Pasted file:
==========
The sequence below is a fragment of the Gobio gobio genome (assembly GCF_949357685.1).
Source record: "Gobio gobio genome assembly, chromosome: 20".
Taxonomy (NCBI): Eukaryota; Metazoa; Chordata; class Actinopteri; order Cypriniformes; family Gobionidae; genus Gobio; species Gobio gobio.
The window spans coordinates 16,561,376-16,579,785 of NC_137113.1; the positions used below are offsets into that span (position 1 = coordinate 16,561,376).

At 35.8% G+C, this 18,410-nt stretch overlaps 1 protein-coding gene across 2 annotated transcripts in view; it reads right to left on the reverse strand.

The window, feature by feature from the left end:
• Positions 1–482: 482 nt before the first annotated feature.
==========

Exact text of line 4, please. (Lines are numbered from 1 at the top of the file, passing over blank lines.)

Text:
The window spans coordinates 16,561,376-16,579,785 of NC_137113.1; the positions used below are offsets into that span (position 1 = coordinate 16,561,376).